by Alex Campbell
In a move that will greatly affect the future of the horse racing industry in the province, the Ontario government April 24 passed a 2012 provincial budget that ends the slots-at-racetracks program operated by the Ontario Lottery and Gaming Corp in March 2013.
The end of the program, which has been in place since 1996, will mean the Ontario horse racing industry will lose its share from the revenue-sharing agreement—about $345 million a year—that is mainly used to fund purses at almost 20 racetracks.
Despite having the opportunity to defeat the government and send Ontarians back to the polls, New Democratic Party leader Andrea Horwath said her party wanted to avoid the election and instead work through the issues in Parliament. The budget passed when all 52 Liberal members voted yes, and all 37 Progressive Conservative members voted no.
The NDP abstained from casting any of its 17 votes, assuring the budget would be passed.
“I feel that we serve the public better by getting to work here in this legislature than chasing votes in an election,” Horwath said April 23. “That’s why I can say that our caucus does not intend to defeat the government over the budget motion in the house.”
Horwath’s decision to assist in passing the budget came with her own demands that she presented to Premier Dalton McGuinty in a series of meetings. As part of her budget demands, Horwath asked McGuinty to assist the Ontario horse racing industry’s transition away from the slots program.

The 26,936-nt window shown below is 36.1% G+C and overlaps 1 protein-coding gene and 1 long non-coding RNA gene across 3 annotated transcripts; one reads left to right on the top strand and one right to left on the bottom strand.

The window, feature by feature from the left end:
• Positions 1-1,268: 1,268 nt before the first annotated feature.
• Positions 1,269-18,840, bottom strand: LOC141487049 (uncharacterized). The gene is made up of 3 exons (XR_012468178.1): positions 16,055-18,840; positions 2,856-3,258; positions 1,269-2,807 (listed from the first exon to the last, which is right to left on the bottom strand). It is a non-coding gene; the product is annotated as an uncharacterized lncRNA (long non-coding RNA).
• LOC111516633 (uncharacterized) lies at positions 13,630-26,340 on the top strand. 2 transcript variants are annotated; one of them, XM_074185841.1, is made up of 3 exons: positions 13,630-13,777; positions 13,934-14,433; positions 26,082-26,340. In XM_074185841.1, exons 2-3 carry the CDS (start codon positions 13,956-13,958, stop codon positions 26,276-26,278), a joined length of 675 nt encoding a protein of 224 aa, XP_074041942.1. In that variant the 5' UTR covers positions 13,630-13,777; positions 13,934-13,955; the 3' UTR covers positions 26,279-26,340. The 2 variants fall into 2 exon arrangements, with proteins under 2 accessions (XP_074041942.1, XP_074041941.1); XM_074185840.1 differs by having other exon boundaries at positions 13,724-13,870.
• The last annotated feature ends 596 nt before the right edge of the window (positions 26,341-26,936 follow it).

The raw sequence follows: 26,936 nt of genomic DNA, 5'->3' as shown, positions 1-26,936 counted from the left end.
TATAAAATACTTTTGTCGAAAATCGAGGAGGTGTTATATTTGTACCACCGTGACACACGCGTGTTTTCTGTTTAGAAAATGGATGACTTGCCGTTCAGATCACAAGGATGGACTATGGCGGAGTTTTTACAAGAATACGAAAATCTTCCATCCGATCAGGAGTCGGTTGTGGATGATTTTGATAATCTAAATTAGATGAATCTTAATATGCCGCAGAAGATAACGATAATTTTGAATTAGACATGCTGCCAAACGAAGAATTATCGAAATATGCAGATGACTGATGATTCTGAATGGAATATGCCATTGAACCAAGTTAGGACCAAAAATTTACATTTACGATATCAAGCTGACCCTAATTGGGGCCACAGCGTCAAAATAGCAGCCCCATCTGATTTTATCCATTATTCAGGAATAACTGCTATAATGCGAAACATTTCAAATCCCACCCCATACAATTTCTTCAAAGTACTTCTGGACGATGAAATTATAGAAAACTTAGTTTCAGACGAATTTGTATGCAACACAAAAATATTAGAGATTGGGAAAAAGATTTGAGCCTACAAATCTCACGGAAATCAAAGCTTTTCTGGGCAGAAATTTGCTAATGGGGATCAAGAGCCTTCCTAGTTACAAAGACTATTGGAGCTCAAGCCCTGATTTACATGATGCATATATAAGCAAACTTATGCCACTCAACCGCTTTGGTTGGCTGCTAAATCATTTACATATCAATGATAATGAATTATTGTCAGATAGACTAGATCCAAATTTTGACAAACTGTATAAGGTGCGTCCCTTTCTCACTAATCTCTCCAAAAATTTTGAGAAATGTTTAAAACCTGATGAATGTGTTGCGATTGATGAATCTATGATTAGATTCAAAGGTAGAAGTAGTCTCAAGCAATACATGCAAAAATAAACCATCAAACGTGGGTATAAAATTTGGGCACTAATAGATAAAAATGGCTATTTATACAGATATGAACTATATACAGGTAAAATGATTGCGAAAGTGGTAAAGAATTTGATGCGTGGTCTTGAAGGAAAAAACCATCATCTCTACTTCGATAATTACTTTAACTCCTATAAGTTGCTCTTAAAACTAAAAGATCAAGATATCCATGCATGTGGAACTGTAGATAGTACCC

McGuinty has agreed to the demand, saying the government will provide “transitional aid” to the industry, but the extent to which the government will help the industry is not known at this time.
According to Bullet News Niagara, Cindy Forster, a member of the NDP party representing Welland, has said the transitional aid for the industry would be a one-time payment, but further details won’t be known for a few weeks.
The Ontario Horse Racing Industry Association has been in discussions with the Liberal Party and the NDP to try to sustain the jobs in the industry. OHRIA president Sue Leslie said that while the organization appreciates the fact something emerged from the discussions, transitional aid is not sufficient enough to sustain the industry.
“We are still focused on sustainability, not transition,” she said. “Until we can have meaningful dialogue about how this industry is going to be sustained rather than how this industry is going to be transitioned, it certainly cracks the door open, but the door needs to be opened a lot more yet.”
Depending on the outcome of the discussions, the conclusion of the slots-at-racetracks program could put many of the 60,000 people directly or indirectly involved in the horse racing industry out of work at the end of the 2012 racing season. Leslie is hopeful the OHRIA can partner with the government on a new enterprise that the two parties might be able to share in going forward.
While the loss of funding won’t hit the racing side of the industry until the end of the year, Ontario breeders have already been affected as a result of the timing of the original announcement in February, right in the middle of breeding season. Stallion farms have seen a drop in bookings, and some breeders have even shipped mares they normally breed in Ontario out of the province.
But despite the grim current outlook, Leslie said the OHRIA will keep fighting for the industry.
“There will be an ongoing public relations campaign and ongoing efforts to try and save the jobs for the horse racing industry,” she said. “That’s our focus, and that’s how we’re going to continue to be focused.”